All right, so you gave a few a little bolder side deals. They're basically, you did five tips and couldn't keep it to five tips. Well, because you know, I talk a lot or bonuses all the time. You already talked about this, but use your reviews for staff training.

Well and also I just want to say in my defense it's five tips, but it's really eight, but eight tips would be weird. Okay, excellent. Um, yeah, I kinda referenced that already is pay attention. People aren't just writing review. Most of the time people are not just writing a negative review just to be ugly. They really often just had a bad experience and they need to let you know about it. It's really a gift. I mean if somebody really tells you the truth and if a large number of your reviews are coming back with the person that answered the phone or I never got a follow up, which I was told I was going to get or you know, whatever that particular thing is, they. That is a gift to your business because you can see the trends and you can see what's happening. You know, when you're in it every single day, you might not notice that the paint is storing to chip on this particular piece of furniture. But when people come in with fresh eyes and they're like, oh my gosh, look at this place is a dump.

Well sometimes we'll, we'll actually pay people to do that. Yeah. You'll pay a coach, for example, and that coach will come in and they'll look at what you're doing in your business and they'll tell you the things that you're doing wrong. Then you pay them and you're thankful for it. Yup. Yeah. Your customers are telling you for free and you get mad. You get mad. But if, if you can step back from the situation enough to realize that this person is giving you this feedback based off of an experience that they had and they're not just making this stuff up like something went wrong. Like you said, I think you put it very well, but it's a gift. You know, they just, they just told you how to make your business better. Yup. Alright. Next tip was, even if the reviews are positive, respond.

Yes. Uh, that's another thing, like you talked about a minute ago, how people will ignore the negative reviews. I actually see the opposite most of the time where people only respond to the negative, but yet they're loyal fan base their customer who loves them. They're not even saying thank you. Like I am one of those people, I love to do surveys, I love to write reviews, I love to write recommendations on Linkedin. It makes me feel good to do that. But you know, it takes time to stop and actually think for a second about what I mean. Somebody didn't just click like they wrote a review, they wrote a sentence or attached a picture or you know that that takes time. They could be doing something else, but instead they wanted to give your company some love publicly.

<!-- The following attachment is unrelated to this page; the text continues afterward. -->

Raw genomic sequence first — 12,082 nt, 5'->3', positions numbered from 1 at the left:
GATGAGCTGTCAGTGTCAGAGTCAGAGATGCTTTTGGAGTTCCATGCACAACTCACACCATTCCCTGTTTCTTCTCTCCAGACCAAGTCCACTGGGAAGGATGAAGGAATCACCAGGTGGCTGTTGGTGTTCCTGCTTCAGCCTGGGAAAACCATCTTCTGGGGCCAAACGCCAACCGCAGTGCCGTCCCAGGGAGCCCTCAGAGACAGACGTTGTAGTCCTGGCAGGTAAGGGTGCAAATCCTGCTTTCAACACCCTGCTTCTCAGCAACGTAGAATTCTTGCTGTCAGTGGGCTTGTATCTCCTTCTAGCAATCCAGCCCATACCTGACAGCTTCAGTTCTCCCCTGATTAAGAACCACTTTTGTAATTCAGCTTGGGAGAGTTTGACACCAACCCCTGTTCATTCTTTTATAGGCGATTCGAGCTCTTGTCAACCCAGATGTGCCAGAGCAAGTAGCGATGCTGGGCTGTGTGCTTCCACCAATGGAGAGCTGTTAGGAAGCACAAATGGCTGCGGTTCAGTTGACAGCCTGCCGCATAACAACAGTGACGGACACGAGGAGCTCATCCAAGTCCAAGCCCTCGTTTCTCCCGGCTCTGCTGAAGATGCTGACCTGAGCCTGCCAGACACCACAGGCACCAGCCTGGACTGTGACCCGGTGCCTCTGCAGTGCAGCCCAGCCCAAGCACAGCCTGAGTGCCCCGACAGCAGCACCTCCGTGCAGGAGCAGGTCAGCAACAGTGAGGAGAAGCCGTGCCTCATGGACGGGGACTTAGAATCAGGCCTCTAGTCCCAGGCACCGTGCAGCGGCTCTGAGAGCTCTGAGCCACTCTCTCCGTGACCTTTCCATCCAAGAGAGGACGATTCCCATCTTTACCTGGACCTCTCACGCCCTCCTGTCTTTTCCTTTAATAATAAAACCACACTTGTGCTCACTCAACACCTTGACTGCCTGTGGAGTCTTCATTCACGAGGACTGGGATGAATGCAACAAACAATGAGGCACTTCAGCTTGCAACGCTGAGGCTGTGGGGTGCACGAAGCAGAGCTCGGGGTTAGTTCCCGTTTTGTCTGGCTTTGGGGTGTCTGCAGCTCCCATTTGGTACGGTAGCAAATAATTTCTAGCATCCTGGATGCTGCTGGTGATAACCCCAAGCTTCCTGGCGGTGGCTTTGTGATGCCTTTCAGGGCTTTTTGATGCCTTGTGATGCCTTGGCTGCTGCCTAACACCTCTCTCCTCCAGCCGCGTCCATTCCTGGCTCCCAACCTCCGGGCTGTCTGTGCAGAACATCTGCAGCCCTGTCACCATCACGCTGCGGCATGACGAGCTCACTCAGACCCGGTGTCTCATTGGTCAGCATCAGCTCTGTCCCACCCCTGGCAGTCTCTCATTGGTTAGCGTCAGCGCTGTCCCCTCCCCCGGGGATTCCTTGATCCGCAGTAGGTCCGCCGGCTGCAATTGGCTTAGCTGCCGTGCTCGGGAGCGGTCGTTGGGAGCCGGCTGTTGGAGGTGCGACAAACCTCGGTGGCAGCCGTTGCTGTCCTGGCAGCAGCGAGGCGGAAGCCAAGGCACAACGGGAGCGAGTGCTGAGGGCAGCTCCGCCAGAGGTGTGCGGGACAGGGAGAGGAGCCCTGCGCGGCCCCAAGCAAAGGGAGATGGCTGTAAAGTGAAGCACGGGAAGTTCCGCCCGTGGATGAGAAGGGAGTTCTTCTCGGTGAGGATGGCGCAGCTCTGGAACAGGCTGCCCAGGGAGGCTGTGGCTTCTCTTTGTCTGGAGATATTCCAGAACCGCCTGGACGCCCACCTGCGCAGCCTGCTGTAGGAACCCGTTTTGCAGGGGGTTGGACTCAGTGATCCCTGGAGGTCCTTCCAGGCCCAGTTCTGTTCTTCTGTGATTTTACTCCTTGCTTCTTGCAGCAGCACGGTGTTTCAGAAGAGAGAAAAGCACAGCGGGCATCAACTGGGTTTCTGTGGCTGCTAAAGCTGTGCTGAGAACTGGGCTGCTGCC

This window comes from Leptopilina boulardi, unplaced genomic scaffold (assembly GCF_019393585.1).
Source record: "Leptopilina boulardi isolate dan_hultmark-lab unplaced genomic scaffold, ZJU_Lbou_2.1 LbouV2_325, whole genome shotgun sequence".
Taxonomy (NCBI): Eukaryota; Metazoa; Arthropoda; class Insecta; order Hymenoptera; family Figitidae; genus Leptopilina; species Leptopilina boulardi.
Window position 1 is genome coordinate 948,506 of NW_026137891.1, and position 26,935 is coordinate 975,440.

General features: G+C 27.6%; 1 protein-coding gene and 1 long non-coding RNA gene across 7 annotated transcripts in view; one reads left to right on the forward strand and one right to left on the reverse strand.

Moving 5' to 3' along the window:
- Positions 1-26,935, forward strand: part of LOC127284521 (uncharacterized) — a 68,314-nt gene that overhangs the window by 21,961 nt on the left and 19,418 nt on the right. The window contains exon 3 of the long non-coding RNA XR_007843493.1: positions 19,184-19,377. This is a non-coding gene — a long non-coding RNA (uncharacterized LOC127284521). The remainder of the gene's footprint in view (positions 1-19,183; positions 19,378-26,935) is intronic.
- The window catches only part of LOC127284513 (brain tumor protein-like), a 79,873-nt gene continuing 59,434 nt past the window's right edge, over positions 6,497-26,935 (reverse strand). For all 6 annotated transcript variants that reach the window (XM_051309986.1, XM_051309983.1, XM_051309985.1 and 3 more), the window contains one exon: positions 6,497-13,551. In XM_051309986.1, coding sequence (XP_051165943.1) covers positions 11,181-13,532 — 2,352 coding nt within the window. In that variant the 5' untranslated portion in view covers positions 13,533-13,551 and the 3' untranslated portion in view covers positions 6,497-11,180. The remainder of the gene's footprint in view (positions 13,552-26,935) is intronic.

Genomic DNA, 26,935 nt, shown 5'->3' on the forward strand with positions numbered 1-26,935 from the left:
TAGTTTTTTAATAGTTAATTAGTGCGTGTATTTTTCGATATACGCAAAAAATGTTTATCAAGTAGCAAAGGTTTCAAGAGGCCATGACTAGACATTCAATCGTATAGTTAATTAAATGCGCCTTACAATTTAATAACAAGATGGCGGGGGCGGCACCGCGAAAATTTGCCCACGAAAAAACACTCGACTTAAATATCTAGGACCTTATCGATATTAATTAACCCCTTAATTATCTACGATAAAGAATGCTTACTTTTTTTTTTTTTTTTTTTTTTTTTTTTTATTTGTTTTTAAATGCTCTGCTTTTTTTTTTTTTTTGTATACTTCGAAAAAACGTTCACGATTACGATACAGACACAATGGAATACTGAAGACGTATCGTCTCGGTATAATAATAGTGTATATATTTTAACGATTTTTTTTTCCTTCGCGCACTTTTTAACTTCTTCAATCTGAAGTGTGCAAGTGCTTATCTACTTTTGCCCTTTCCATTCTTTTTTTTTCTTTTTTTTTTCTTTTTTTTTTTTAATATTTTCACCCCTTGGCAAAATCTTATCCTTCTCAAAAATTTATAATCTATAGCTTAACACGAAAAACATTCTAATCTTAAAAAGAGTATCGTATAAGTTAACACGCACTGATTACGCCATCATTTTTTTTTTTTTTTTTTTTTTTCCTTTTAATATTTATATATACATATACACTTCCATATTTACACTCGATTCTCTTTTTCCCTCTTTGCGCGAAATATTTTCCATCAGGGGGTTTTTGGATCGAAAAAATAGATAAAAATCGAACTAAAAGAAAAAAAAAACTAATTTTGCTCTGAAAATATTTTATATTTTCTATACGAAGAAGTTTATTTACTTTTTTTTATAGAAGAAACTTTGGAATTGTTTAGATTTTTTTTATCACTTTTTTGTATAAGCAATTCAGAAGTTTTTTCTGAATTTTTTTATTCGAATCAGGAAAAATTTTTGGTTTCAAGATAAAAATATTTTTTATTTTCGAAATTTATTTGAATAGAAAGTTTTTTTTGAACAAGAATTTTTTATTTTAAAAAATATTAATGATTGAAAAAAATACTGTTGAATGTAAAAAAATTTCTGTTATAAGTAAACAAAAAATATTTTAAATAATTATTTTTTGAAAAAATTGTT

Yeah. They just, they recommended you to people that they don't necessarily know. Absolutely. How often do, like if we're traveling, if we're looking for a place to go have dinner time, it's tripadvisor all the time. Read the reviews.

I look at tripadvisor and then I will also from, depending if the restaurant, I go to tripadvisor first and then I will go to their facebook page to look at reviews on there as well. I absolutely do it.

Alright, so your next bonus is to claim your listings? Yes. I mean you can't respond to your reviews. You can't, you don't even know that you're getting reviews.

They're there. Yeah. People don't realize, well, I didn't create that listing. You didn't have to Google did it. It's there.

Had someone tell me not long ago, I was meeting with them and we were talking about their google my business page and they were like, oh, I don't want. I don't want that because I don't want to go into reviews. Well guess what? Google made you on what are you like it or not? And it's not going away and we can leave reviews on and you can't stop that from happening.

Look, there was, I don't know if you can find this. There was, I swear there was a lawsuit. They sued Google, but the thing is you look, you have to go. We teach these classes. You have to go get claimed your listing and we check with our customers all the time and I just got two emails, one yesterday and the day before about their holiday hours. You know? Um, I know this, this podcast will be, this episode will be listened to. It just happens to be that we are, it's October 30th when we're recording this, so I'm. We're heading into the holiday season. A restaurant just emailed me and a coffee shop just emailed me their holiday hours because they don't want people trying to come to their business on whatever.